Historical Sensitive: intuitive types were considered hysterical/ crazy/witches. Your desire to hide has historical roots.
— CarolinevanKimmenade (@IDSensitivity) July 27, 2014
Yet, there is a reason why some people were willing (and internally motivated) to die for what they believed in. Why they fought for what was important to them. These people knew that the alternative, to deny yourself the expression of who you are, is to die a slow and painful death inside, that never quite ends.
It never ends because there is always a little flame that stays alive, that cannot be shushed. This is the flame we reconnect with when we start walking our own path again. This is also the flame that burns us when we quiet ourselves.
The Speak-Shush Cycle
Yet, even when you start walking and talking your own path, there will be times when you feel stuck. At these times, the part of you that is for expressing yourself is equally strong as the part that is against expressing yourself. At this clashing point, you have a choice. Either you find a way to feed & encourage your trust or you agree with the fear and stay where you are. You can stay stuck in fear a loooooong time. At a certain point though, the pain of staying stuck will outweigh the pain of moving forward, and this is when you find new energy and motivation to break out of previously unscalable walls.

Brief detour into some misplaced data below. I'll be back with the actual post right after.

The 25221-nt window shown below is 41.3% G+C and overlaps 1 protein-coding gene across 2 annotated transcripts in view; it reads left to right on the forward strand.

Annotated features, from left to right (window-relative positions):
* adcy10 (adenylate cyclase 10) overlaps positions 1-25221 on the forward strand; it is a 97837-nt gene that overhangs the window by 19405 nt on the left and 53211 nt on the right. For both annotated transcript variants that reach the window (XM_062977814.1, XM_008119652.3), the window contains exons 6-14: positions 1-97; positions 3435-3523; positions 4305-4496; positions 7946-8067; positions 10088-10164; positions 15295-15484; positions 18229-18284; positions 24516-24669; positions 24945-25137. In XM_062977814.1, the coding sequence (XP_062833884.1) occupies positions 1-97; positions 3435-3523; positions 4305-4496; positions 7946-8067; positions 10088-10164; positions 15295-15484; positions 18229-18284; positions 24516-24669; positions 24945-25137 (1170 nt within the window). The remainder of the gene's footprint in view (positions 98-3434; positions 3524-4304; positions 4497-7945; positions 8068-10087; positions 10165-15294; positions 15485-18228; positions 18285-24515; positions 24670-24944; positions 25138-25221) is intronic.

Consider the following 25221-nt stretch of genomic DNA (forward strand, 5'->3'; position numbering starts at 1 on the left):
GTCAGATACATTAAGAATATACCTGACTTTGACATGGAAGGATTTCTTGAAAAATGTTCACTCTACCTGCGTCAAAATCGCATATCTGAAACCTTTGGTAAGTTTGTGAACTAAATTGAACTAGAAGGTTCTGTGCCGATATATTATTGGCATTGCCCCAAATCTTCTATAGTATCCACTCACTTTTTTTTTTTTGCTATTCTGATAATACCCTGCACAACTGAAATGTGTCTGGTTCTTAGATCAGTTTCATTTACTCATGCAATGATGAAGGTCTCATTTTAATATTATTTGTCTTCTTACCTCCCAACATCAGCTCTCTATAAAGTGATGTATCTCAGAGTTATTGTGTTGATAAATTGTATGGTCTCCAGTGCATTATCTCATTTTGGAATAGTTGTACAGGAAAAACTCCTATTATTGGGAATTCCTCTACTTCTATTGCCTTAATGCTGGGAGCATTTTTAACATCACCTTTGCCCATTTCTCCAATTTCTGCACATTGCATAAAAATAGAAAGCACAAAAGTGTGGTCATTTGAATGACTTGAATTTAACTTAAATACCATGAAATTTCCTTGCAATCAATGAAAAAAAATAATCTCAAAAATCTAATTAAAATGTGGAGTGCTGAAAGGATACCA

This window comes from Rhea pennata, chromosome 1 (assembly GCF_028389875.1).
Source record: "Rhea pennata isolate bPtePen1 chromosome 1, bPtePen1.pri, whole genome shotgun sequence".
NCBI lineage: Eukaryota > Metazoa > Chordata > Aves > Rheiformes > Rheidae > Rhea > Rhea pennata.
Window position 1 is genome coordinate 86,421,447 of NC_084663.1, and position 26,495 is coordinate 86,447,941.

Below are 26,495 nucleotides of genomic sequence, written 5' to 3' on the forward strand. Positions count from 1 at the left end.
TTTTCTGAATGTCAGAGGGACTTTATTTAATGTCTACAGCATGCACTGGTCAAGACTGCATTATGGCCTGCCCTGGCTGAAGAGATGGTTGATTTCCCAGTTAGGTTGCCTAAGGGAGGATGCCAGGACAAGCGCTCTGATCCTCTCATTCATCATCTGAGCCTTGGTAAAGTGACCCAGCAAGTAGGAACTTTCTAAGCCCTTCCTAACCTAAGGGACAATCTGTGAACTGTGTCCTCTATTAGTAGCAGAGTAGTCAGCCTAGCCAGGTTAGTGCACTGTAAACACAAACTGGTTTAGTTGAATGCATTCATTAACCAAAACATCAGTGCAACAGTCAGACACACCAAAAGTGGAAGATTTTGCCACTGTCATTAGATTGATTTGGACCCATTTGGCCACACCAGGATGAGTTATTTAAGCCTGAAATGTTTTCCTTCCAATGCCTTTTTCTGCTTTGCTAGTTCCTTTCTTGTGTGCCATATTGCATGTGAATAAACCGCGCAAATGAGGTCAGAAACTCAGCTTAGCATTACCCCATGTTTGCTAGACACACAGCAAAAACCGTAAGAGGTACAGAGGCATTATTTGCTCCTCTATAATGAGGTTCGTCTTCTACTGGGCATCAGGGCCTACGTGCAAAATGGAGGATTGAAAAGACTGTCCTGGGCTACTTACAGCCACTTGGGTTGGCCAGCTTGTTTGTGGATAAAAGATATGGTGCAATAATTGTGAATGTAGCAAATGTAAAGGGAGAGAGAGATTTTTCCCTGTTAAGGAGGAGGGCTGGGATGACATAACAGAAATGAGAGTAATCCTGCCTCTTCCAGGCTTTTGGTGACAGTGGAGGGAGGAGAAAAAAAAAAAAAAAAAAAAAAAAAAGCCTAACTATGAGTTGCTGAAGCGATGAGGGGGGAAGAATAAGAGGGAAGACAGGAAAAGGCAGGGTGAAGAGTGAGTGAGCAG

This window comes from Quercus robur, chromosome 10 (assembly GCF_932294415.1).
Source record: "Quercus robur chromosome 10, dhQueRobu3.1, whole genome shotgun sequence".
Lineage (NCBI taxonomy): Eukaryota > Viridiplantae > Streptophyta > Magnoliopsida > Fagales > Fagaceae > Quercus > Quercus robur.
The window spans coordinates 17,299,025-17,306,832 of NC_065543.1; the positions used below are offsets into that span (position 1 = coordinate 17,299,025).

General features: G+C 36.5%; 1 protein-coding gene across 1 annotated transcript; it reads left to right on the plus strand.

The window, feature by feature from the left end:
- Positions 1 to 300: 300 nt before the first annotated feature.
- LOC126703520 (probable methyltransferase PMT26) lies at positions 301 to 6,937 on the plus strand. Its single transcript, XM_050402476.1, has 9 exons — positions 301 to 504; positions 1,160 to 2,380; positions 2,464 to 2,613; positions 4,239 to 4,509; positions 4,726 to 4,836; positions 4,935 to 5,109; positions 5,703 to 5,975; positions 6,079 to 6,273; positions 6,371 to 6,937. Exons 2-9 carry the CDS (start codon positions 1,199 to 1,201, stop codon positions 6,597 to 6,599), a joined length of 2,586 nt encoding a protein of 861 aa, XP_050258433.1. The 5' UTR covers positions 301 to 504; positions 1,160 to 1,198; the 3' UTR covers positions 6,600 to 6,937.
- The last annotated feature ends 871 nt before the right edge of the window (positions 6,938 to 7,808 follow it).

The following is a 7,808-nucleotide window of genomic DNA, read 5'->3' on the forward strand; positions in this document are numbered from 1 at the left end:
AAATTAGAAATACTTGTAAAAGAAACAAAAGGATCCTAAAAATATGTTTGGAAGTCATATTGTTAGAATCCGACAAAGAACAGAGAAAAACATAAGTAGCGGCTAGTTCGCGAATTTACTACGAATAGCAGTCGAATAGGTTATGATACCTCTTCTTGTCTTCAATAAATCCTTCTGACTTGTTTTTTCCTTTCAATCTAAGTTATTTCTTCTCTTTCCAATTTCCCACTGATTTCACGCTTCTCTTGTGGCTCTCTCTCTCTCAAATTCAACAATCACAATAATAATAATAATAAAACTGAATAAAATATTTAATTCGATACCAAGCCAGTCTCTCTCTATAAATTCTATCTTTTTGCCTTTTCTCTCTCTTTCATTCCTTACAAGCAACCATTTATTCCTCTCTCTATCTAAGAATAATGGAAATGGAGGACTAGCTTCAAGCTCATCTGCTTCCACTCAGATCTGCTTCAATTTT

This expression of who we are is in many ways a solitary road. Only you know what you need to do and say. Only you know what is holding you back. Yet, there is strength and comfort to be found in numbers. There is validation in hearing other people experience things similarly to the way you do.
The Comfort of Connecting with other HSPs
According to psychologist and HSP pioneer Elaine Aron, about 20% of the population is HSP. That means that you will know someone already who is facing these issues too. Only thing is, if they don’t speak up about it, you’ll never know. Similarly, if you don’t speak up about it, others like you won’t be able to find you.